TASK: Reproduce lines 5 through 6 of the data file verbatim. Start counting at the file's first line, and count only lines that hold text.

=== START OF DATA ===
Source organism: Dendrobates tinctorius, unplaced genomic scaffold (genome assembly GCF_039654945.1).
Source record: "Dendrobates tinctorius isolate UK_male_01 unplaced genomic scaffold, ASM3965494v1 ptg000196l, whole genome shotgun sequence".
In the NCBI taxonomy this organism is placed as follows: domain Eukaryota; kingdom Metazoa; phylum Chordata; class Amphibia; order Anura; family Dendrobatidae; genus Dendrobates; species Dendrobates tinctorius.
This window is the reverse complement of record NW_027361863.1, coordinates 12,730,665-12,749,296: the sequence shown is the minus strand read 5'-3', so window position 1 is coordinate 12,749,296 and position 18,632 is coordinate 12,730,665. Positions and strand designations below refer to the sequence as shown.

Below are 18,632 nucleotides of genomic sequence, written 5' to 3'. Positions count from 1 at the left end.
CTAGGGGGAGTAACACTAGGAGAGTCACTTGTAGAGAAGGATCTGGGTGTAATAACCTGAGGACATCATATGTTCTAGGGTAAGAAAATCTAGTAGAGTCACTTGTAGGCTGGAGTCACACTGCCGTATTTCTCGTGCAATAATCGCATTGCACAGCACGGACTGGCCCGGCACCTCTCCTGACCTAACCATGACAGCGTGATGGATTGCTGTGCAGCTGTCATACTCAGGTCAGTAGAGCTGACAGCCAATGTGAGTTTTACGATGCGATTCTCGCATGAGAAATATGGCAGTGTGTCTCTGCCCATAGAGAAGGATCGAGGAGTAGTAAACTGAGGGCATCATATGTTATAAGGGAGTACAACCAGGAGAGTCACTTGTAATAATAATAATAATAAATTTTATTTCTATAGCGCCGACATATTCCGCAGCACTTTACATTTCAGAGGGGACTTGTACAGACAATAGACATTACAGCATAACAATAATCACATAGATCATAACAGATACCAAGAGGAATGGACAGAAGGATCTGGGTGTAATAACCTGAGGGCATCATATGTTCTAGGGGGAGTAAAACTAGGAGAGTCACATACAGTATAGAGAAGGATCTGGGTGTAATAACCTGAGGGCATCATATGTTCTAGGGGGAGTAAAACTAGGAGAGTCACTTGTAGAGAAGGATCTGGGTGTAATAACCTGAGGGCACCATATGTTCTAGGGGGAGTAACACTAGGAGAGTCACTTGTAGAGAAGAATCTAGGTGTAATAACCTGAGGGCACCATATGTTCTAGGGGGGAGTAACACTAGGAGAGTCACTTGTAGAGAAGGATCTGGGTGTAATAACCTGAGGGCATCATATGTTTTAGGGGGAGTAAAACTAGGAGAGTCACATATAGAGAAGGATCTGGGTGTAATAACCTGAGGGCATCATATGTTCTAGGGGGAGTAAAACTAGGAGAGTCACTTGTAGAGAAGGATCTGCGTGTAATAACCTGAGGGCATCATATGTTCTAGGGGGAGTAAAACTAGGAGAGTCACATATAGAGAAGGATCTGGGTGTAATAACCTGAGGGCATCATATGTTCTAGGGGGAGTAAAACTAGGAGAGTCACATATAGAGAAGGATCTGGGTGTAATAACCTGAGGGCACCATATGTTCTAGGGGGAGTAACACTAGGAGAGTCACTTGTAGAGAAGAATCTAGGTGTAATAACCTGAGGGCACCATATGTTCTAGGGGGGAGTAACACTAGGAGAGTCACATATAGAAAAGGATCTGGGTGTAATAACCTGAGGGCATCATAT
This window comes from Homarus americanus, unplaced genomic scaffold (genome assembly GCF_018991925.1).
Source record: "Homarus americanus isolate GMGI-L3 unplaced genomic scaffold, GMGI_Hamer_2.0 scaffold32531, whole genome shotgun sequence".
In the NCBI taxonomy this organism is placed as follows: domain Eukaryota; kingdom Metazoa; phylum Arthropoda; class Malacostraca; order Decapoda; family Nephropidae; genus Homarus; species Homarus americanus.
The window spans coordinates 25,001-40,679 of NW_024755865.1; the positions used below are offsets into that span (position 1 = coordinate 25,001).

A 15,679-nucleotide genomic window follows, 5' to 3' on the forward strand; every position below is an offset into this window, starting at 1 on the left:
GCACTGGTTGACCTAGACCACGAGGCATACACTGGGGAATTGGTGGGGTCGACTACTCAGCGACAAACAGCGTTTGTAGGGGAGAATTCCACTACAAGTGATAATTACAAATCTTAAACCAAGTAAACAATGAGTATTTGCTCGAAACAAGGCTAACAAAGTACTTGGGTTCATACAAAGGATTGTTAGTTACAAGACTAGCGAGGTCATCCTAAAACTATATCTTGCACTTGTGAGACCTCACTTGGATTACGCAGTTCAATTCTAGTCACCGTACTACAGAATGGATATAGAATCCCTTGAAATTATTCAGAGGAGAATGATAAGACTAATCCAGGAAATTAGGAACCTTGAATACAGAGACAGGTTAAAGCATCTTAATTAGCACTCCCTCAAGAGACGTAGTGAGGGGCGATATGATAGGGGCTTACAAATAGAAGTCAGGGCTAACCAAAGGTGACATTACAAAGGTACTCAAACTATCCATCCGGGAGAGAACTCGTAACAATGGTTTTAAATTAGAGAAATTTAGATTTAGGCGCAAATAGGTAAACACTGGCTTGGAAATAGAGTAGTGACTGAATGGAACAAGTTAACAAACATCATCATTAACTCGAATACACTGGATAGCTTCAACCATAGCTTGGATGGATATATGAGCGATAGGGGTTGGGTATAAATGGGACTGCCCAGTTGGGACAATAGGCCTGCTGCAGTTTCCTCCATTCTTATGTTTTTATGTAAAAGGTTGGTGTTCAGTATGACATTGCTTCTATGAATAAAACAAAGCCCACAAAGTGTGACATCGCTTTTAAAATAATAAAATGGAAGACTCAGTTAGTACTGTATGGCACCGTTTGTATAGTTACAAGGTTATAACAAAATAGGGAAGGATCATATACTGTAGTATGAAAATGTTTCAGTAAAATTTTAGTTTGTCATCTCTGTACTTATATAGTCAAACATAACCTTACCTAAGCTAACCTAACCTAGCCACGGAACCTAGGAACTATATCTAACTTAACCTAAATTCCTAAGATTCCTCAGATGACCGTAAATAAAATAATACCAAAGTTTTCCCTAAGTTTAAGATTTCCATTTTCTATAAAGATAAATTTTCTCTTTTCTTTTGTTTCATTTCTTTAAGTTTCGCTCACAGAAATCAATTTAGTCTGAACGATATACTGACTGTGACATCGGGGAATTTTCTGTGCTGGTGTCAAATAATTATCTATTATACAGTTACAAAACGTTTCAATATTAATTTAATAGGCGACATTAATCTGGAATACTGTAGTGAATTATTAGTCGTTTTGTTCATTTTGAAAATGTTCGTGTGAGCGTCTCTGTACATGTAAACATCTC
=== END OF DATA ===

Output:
Below are 18,632 nucleotides of genomic sequence, written 5' to 3'. Positions count from 1 at the left end.
CTAGGGGGAGTAACACTAGGAGAGTCACTTGTAGAGAAGGATCTGGGTGTAATAACCTGAGGACATCATATGTTCTAGGGTAAGAAAATCTAGTAGAGTCACTTGTAGGCTGGAGTCACACTGCCGTATTTCTCGTGCAATAATCGCATTGCACAGCACGGACTGGCCCGGCACCTCTCCTGACCTAACCATGACAGCGTGATGGATTGCTGTGCAGCTGTCATACTCAGGTCAGTAGAGCTGACAGCCAATGTGAGTTTTACGATGCGATTCTCGCATGAGAAATATGGCAGTGTGTCTCTGCCCATAGAGAAGGATCGAGGAGTAGTAAACTGAGGGCATCATATGTTATAAGGGAGTACAACCAGGAGAGTCACTTGTAATAATAATAATAATAAATTTTATTTCTATAGCGCCGACATATTCCGCAGCACTTTACATTTCAGAGGGGACTTGTACAGACAATAGACATTACAGCATAACAATAATCACATAGATCATAACAGATACCAAGAGGAATGGACAGAAGGATCTGGGTGTAATAACCTGAGGGCATCATATGTTCTAGGGGGAGTAAAACTAGGAGAGTCACATACAGTATAGAGAAGGATCTGGGTGTAATAACCTGAGGGCATCATATGTTCTAGGGGGAGTAAAACTAGGAGAGTCACTTGTAGAGAAGGATCTGGGTGTAATAACCTGAGGGCACCATATGTTCTAGGGGGAGTAACACTAGGAGAGTCACTTGTAGAGAAGAATCTAGGTGTAATAACCTGAGGGCACCATATGTTCTAGGGGGGAGTAACACTAGGAGAGTCACTTGTAGAGAAGGATCTGGGTGTAATAACCTGAGGGCATCATATGTTTTAGGGGGAGTAAAACTAGGAGAGTCACATATAGAGAAGGATCTGGGTGTAATAACCTGAGGGCATCATATGTTCTAGGGGGAGTAAAACTAGGAGAGTCACTTGTAGAGAAGGATCTGCGTGTAATAACCTGAGGGCATCATATGTTCTAGGGGGAGTAAAACTAGGAGAGTCACATATAGAGAAGGATCTGGGTGTAATAACCTGAGGGCATCATATGTTCTAGGGGGAGTAAAACTAGGAGAGTCACATATAGAGAAGGATCTGGGTGTAATAACCTGAGGGCACCATATGTTCTAGGGGGAGTAACACTAGGAGAGTCACTTGTAGAGAAGAATCTAGGTGTAATAACCTGAGGGCACCATATGTTCTAGGGGGGAGTAACACTAGGAGAGTCACATATAGAAAAGGATCTGGGTGTAATAACCTGAGGGCATCATAT